Sunday, November 1, 2009


frontman Tom Smith will always live in the colossal shadow Ian Curtis cast after his tragic suicide. Whether he likes it or not, people will always make comparisons between him and the late Joy Division lead singer for a many reasons. Firstly, and most obviously, his vocal qualities instantly remind you of the downplayed, dirge-like singing style of Curtis, the overall sound of the group itself has heavy Post-Punk tendencies; and being a band from England can't help matters much either. Unfortunately for Smith though, he simply is not as good as Curtis.

Also I'd like to say right now; that is an awful album cover.

All that said, In This Light And On This Evening is certainly my favourite Editors album thus far, their two previous albums left me questioning "Who cares?" when I heard of the impending release of the album. Only because I had heard such great things about this new record that I decided to give it a listen. It's an altogether more electronic effort than their previous work, with a heavy synth presence throughout the LP, and this definitely pulls the band out of their rut of painfully dull Indie Rock. Whether it pulls them far enough is debatable, but it's important to see some serious progress by a band's third album and Editors clearly appreciate the fact as well.

The album opens with its title track, which is arguably the closest to Joy Division they have ever sounded. Ironically it's both one of the best tracks on the album and easily the most damning. By opening with a song that sounds exactly like one of the most respected bands of the 20th century, Editors certainly set me up to compare everything that follows to both this first admittedly impressive track and everything Joy Division have done as well. Bad move, Tom Smith. The song explodes half way into a heavily distorted riff of Muse-esque grandeur, creating, in conjunction with the moody vocals and slow burning synth; a very dark and foreboding opener.

This leads into Bricks And Mortar, a song Editors truly make their own. The synths once again are a standout in this one, sounding like the best parts of the 80's New Wave movement, in a move reminiscent of The Horrors recent sophomore album. Tom Smith is definitely more capable than Ian Curtis at crafting uplifting stadium ballads, and Bricks And Mortar is definitely one of the best examples of the iconic Editors sound that featured on their previous albums, but this time done right.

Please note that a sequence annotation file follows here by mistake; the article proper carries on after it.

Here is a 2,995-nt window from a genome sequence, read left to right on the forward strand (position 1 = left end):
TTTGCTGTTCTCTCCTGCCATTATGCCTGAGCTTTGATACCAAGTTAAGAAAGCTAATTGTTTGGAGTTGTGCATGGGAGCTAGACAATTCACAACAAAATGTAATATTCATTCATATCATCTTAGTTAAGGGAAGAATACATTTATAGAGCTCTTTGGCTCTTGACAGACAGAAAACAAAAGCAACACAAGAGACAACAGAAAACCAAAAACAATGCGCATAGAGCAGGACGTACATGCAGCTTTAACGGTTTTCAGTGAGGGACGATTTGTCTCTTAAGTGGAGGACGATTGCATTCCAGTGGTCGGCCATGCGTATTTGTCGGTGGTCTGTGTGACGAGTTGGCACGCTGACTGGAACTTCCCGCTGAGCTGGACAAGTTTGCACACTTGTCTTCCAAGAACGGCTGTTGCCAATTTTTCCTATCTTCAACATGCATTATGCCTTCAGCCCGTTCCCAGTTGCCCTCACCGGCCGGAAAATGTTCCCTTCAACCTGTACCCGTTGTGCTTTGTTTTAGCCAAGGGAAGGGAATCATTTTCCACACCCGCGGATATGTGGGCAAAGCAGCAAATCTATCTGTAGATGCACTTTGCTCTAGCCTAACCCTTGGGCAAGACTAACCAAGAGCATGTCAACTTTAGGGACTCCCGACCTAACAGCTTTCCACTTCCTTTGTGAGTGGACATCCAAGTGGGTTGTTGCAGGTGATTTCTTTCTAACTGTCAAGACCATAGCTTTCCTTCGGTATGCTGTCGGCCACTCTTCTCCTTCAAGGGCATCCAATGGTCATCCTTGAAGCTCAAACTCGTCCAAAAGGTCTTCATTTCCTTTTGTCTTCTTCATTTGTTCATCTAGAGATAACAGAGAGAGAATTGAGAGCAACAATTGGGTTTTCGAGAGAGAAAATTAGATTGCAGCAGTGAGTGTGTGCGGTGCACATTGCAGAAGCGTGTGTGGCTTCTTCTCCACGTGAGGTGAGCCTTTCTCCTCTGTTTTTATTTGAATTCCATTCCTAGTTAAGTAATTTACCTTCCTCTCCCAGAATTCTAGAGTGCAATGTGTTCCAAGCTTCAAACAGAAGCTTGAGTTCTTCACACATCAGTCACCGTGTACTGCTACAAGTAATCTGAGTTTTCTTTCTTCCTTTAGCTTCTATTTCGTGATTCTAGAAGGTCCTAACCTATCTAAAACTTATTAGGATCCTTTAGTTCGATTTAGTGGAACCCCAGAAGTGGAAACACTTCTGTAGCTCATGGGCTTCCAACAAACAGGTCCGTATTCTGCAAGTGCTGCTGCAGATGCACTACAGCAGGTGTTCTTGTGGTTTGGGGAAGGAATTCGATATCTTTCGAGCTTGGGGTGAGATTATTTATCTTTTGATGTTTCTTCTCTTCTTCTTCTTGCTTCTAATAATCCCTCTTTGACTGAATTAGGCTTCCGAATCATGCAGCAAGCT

Which brings me to Papillon, which perplexes as much as it disappoints. When I say Smith isn't as talented as Curtis, this song comes to mind as the perfect example. His lyrical writing abilities just pale in comparison to Curtis'. While "It kicks like a sleep twitch" is an admirable concept to evoke, there just has to be a better way to put it; to sing it; to repeat it over and over. The weakest line on the album and it's given center stage in Papillon, sung ad nausem, jarringly placed and awkwardly phrased. Papillon should not have been the leading single from In This Light And On This Evening. Hearing the single beforehand lowered my expectations (which is perhaps a good thing) and dulled my mild excitement for the album, and within the context of the release it still hasn't improved in my mind.

The Big Exit tries to salvage the mood evoked from the strength of the opening tracks, and for the most part, succeeds. It's a good song to have right in the center of the album, it keeps it alive when it is beginning to falter and it's impression remains even through the disappointing second half of the record. The high point of this down tempo brooding centerpiece is definitely the vocal risks and flourishes Smith attempts. It's a welcome change from his ordinarily dead-pan delivery, and for once we can see Editors as a band of their own, rather than a weak ghost of a bygone era.

The rest of the album begins to blend together into one long song, neither interesting nor inspiring. It's a shame because there are moments here where Editors began to shine, where they finally hit the nail on the head and made me feel something, anything. But it's back to old house tricks for the second half, there's some interesting instrumental work in Like Treasure, but, and do I apologise to Smith for singling him out constantly, as soon as his vocals come in, I just switch off. The lyrics aren't interesting, his singing style isn't good enough to get away with it, and to be honest there's just something about him that really irks me.

While Curtis' vocals took a few attempts to appreciate, there was always an amazingly evocative and literate undercurrent to every Joy Division song. You could just hear in every line that Curtis was a man who never switched off, always thinking, dreaming and evolving, even if it was channeled through a horrible depression, his lyrics gave Joy Division its whole identity. In fact, that's what Editors feel like; a band without an identity, it's like they can't decide who they want to be, or they have, but they just aren't talented enough to get there.

For this reason I don't think I'll ever be blown away by an Editors album unless they change up their game completely. Too many inescapable comparisons are drawn and Editors come out second-best in many of them. There are moments on In This Light And On This Evening that really impressed me, but they are just outweighed and overwhelmed by the incredible nothingness of that which surrounds it. Sometimes obviously stronger tracks can be showcased by the comparison to the weaker ones surrounding them, but on this album, It just feels like they're being dragged down by rest who can't keep afloat.


Bricks And Mortar - Editors

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